Marquette Wire

GOLDSTEIN: It was all worth something

Photo by Brian Georgeson

Photo by Brian Georgeson

Hang on for a minute...we're trying to find some more stories you might like.


Email This Story






I’m writing this from my bed in New Jersey at 2 a.m., mainly because this makes more sense to me than sleeping at the moment. Sleep is something you do on other nights. You know, nights when your university doesn’t beat the No. 1 team in the entire country.

It still doesn’t feel like it happened yet. I can’t really say for sure when Duane Wilson pulled Marquette back from the brink or when Katin Reinhardt had his several shining moments or when the Bradley Center turned into the kind of ecstatic madhouse that jars you to life even through the television set. It’s all smushed together in my head, hazy enough that it could have happened days ago. When Jalen Brunson’s shot rolled off the rim and into the waiting arms of Sam Hauser, I don’t even remember the next thing that went through my mind.

The facts of the game are pretty incredible – Villanova had a 98.8% chance of victory at one point – yet not that hard to get over. Improbable comebacks happen all the time in college basketball. Teams that are ranked number one in the country lose pretty frequently. In fact, it just happened two weeks ago to Baylor. Marquette has a great offense and Villanova got cold from the field at exactly the wrong time. That’s not a particularly hard concept to grasp.

And yet…

Cynicism is absolute first nature to me as a sports fan. Growing up with the New York Jets as your only rooting interest will do that to one. No lead is ever safe. No player is ever good enough. Watching games feels like a chore that you’re obligated to do instead of something you enjoy. Deep down, there’s this nagging, unspoken question that lingers over everything: “What if there’s no payoff? What if I’ve spent hours watching this team expecting something to go right and nothing ever does?”

If you don’t think that this feeling is real, ask any lifelong Cubs fans about the years before the World Series title. They’ll tell you what it was like to give so much of yourself to a group of individuals that you don’t know, but feel like you do. They’ll tell you about enduring loss after hopeless loss, knowing all the while that it’s asinine to care this much, yet somehow doing it anyways. Eventually, months turn into years and years turn into decades and suddenly people are living lives in devotion to something that never pays out a return on emotional investment.

Marquette never reached anything close to that level of despair. However, the innate pessimism that hovered over the program since the departure of former head coach Buzz Williams was palpable. These last three years have produced Golden Eagle teams that have disappointed on the court, which automatically conditioned a lot of fans to expect the worst. Most of the times, they got it.

Anybody who stampeded out onto the court at the Bradley Center or watched happily from a distant couch felt something when Marquette started its rapid ascent back into the game. It wasn’t joy; not quite yet, anyways. Contentedness would probably be the best way to describe it. We all thought that Marquette was showing a bit of moxie, cutting Villanova’s lead to single digits with less than five minutes left. Nobody had any expectation that the Golden Eagles would win, of course, but the score would be respectable and the overall effort even more so.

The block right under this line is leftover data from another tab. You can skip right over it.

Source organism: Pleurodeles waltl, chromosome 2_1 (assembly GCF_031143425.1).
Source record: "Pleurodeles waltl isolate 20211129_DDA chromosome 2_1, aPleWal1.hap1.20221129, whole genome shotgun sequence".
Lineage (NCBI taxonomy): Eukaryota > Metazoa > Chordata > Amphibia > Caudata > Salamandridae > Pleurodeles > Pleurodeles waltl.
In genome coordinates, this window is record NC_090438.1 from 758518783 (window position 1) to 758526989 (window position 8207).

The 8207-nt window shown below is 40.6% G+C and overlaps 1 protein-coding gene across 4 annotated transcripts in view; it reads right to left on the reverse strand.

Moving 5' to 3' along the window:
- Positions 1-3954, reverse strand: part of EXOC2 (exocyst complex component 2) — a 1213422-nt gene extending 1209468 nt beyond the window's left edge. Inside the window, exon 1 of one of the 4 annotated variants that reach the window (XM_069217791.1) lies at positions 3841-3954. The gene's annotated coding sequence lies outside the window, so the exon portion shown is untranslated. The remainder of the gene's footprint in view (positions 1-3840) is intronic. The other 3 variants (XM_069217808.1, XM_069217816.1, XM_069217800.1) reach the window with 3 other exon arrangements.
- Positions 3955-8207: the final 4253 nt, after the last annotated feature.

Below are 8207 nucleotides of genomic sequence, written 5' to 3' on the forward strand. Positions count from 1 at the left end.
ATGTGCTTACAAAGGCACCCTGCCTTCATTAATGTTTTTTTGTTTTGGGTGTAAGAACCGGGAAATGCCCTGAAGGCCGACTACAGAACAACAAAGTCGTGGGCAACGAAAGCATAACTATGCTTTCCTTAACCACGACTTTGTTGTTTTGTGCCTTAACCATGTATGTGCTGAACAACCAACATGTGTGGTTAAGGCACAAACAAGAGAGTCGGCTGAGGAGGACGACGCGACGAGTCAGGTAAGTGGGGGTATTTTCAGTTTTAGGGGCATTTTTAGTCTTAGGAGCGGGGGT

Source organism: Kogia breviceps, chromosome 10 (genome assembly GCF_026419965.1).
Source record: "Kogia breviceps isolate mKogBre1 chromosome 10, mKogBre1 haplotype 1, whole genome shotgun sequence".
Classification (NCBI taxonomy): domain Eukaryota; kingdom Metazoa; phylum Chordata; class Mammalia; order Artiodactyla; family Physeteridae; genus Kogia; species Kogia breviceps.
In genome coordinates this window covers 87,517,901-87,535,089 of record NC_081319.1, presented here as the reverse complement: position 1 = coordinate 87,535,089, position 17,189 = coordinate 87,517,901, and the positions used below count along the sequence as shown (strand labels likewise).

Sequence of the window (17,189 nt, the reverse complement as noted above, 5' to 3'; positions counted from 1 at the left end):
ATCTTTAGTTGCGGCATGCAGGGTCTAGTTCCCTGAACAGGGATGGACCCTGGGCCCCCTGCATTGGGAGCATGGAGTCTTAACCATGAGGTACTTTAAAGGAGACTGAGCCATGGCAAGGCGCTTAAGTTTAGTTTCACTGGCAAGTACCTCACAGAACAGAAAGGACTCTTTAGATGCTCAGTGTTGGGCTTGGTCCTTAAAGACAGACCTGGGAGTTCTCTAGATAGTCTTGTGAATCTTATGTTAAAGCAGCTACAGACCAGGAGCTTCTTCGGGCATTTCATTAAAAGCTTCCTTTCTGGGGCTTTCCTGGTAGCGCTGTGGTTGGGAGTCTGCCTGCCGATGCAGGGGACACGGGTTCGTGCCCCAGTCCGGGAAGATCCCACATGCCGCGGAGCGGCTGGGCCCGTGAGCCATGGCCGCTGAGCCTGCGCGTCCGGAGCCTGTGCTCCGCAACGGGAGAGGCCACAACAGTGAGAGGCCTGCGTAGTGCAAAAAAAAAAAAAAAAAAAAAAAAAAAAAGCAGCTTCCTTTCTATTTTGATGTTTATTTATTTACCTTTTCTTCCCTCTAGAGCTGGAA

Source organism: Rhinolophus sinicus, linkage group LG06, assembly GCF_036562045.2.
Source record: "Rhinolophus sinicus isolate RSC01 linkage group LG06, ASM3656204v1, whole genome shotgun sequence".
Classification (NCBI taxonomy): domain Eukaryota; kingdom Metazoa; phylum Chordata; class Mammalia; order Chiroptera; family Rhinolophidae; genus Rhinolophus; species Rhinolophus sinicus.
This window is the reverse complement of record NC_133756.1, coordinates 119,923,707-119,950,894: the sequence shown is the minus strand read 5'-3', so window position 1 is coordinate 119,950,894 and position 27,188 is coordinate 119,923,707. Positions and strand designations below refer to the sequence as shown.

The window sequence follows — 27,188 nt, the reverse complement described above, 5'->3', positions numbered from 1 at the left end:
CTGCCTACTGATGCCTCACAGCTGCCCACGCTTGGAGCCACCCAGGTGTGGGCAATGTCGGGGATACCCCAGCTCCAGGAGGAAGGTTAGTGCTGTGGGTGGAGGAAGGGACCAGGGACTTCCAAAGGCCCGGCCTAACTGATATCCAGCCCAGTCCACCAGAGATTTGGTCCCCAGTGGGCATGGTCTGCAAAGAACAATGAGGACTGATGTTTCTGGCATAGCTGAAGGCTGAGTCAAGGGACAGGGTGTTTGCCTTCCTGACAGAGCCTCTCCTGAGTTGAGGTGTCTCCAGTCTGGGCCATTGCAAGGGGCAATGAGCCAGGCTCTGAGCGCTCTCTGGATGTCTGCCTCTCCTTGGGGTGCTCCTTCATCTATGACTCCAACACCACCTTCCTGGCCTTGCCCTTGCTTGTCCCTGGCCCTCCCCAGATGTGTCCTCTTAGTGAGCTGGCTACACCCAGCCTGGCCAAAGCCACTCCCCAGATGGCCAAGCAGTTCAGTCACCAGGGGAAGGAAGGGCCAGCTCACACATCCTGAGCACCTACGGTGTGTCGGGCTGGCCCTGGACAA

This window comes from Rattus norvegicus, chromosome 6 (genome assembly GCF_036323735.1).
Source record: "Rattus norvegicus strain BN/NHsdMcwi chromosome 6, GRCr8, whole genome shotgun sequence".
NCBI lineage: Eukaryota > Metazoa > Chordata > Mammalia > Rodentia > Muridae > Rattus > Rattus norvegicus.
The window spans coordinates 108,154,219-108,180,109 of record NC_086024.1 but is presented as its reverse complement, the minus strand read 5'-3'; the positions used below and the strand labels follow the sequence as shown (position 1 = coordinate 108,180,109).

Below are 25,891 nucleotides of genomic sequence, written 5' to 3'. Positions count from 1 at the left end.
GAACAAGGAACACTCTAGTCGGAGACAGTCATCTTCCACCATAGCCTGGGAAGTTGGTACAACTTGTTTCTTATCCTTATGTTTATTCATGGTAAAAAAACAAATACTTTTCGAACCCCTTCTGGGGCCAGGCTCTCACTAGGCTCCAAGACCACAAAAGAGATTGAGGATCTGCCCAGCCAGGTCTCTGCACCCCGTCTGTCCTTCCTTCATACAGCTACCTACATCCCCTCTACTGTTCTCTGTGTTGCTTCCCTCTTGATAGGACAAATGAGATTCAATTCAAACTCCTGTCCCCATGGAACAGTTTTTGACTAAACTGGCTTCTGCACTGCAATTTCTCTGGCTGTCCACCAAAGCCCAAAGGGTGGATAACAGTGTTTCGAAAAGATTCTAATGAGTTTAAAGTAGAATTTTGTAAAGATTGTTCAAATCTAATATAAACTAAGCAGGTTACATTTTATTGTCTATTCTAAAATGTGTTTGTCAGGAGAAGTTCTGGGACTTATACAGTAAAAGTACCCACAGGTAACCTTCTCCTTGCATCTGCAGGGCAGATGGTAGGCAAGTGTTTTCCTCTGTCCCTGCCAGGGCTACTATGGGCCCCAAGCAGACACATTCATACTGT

My mom was watching the game from across the living room as I tweeted statistics. After Wilson’s fluid stop-and-go dribble-drive layup cut Villanova’s lead to six, she piped up and said, “hey, Marquette might actually win this game!”

“No they’re not,” I immediately shot back, as if I’d never been surer of anything in my life. Even as the final four minutes played out, minutes that will be etched into Marquette lore forever, it never occurred to me that the Golden Eagles could beat Villanova until after Sam Hauser pulled that rebound away from his chest and looked around for a long moment. It seemed as though he could hardly believe that, yes, this was really happening. The fans were right there with him.

That absolute failure of cynicism – not the actual events themselves ­– is what makes this hard to believe even now. Marquette isn’t supposed to win these kinds of games, at least not for as long as I’ve cared about the team, which admittedly is a very short time. We all expected the worst and the worst never came.

In its place came something else: fulfillment, which manifested itself in the form of pandemonium. People ran en masse to a place that’s usually off limits to hug people that they barely knew and begin a night that they simultaneously won’t remember and will never, ever forget. It was impossible to even be jealous of all my friends who were on the hardwood in Milwaukee while I was 900 miles away in New Jersey, frantically texting them to take tons of pictures.

Instead, I just felt happy that all the time Marquette fans poured into this team was worth something. That the current seniors will have an “I was there” moment to tell their children about someday. That the players and coaches who have labored so hard finally have a marquee achievement to show for it. Most of all, I’m happy that there’s still a wonderful place – sports – where pure belief can still be rewarded.

Yes, Marquette still has a regular season left to play and you still have a life to keep on living. This euphoric sensation, like that of all victories, is fleeting. But it meant something more to everyone in the Marquette community, especially the students packed together in a gold and blue throng on the Al McGuire court. All they wanted was hope. Now they have it.

Print Friendly, PDF & Email

Leave a Comment

If you want a picture to show with your comment, go get a gravatar.




Navigate Right
Navigate Left